Top aides to Israeli Prime Minister Benjamin Netanyahu and Palestinian President Mahmoud Abbas began the talks over an iftar dinner - the evening meal with which Muslims break their daily fast during Ramadan - hosted by Kerry at the State Department.
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It was clear, however, from some public statements over the agenda for the talks - which are expected to run for nine months - and comments by Abbas, that there are major disagreements over issues such as borders and security.
The talks started over dinner with Israel represented by Justice Minister Tzipi Livni and Yitzhak Molcho, a close aide to Netanyahu, and the Palestinians by chief negotiator Saeb Erekat and Mohammed Ishtyeh.
Justice Minister Tzipi Livni said after the meeting, "We started out in a good atmosphere. Both sides want to move forward."
Addressing the decision to avoid leaks, she said, "The talks are discrete and no one wants to do any harm. If we're serious, and we are, we'll stick to it. In the past, we saw negotiations last for several months without any leaks by either side until the leak to Al-Jazeera."
"We all understand that once you start to play the blame game it only does damage. On a personal level, it was a meeting of old friends. We all spent many hours in the negotiating room together."
As the sides came together in Washington on Monday Kerry met separately with each, starting with the Israelis, before all came together around the dinner table. Kerry and his delegation of four, including new envoy Indyk, were seated on one side of the table and their guests on the other side, with the two main negotiators Livni and Erekat seated side by side.
The talks are set to resume on Tuesday at 3 pm (Israel time) at the State Department building. They will be overseen by US special envoy Martin Indyk and will discuss the outline, timetable and location of the talks. Secretary Kerry is set to join the parties two hours later. It is likely that the talks will be held in Israel or Jordan.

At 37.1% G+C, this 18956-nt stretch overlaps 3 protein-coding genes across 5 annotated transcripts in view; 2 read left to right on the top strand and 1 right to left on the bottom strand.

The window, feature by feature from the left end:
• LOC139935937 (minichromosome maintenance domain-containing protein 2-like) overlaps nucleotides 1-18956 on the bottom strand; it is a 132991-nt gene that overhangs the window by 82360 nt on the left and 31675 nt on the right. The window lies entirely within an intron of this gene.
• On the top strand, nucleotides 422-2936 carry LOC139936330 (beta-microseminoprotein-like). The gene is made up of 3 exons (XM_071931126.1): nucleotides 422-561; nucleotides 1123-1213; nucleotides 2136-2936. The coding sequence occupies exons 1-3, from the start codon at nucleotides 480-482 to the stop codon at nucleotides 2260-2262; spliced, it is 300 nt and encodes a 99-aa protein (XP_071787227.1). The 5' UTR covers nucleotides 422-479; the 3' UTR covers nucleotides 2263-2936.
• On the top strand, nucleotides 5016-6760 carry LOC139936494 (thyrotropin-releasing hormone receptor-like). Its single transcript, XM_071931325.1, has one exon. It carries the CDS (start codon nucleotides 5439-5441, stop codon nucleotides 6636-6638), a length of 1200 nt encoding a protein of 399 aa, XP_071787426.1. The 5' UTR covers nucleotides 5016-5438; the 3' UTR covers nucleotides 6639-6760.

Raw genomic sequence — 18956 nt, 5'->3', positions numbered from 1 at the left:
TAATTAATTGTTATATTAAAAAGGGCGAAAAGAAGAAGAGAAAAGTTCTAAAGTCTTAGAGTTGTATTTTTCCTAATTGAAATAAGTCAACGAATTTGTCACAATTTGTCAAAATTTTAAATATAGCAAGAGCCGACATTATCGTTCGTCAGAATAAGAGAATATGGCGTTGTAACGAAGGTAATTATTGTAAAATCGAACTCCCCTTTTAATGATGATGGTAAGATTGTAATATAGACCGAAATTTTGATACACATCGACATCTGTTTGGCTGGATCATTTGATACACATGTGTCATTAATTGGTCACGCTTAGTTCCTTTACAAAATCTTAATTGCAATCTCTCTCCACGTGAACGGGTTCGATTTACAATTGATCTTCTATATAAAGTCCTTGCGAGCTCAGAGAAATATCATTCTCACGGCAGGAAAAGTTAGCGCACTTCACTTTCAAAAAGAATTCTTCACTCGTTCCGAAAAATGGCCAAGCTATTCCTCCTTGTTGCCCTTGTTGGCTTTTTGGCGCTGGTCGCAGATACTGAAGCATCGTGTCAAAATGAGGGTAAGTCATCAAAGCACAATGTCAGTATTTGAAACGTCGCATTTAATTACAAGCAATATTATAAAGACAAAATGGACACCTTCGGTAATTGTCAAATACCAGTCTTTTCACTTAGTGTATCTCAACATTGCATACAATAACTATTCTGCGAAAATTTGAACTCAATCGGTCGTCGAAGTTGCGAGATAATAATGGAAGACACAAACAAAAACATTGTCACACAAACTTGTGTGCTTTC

Speaking prior to the dinner, Livni said, "The aim is to bring an end of a years-long conflict between ourselves and the Palestinians. It sounds simple but it's in Israel's interest.
"It is not a favor to the United States or to the Palestinians, this is something that we need to do, but it's very complicated. We are setting out on a new path and we will have to see whether our goals are achievable."
On Monday, Palestinian President Mahmoud Abbas said that no Israeli settlers or border forces could remain in a future Palestinian state and that Palestinians deem illegal all Jewish settlement building within the land occupied in the 1967 Middle East war. He made the statements during a visit to Cairo.
Abbas also spoke to UN Secretary General Ban Ki-moon who had met with Livni and Attorney Yitzhak Molcho in New York before the two headed to Washington.
President Obama addressed the renewed talks earlier on Monday saying "This is a promising step forward, though hard work and hard choices remain ahead."
He further added, "The most difficult work of these negotiations is ahead, and I am hopeful that both the Israelis and Palestinians will approach these talks in good faith and with sustained focus and determination."
Reuters contributed to this report
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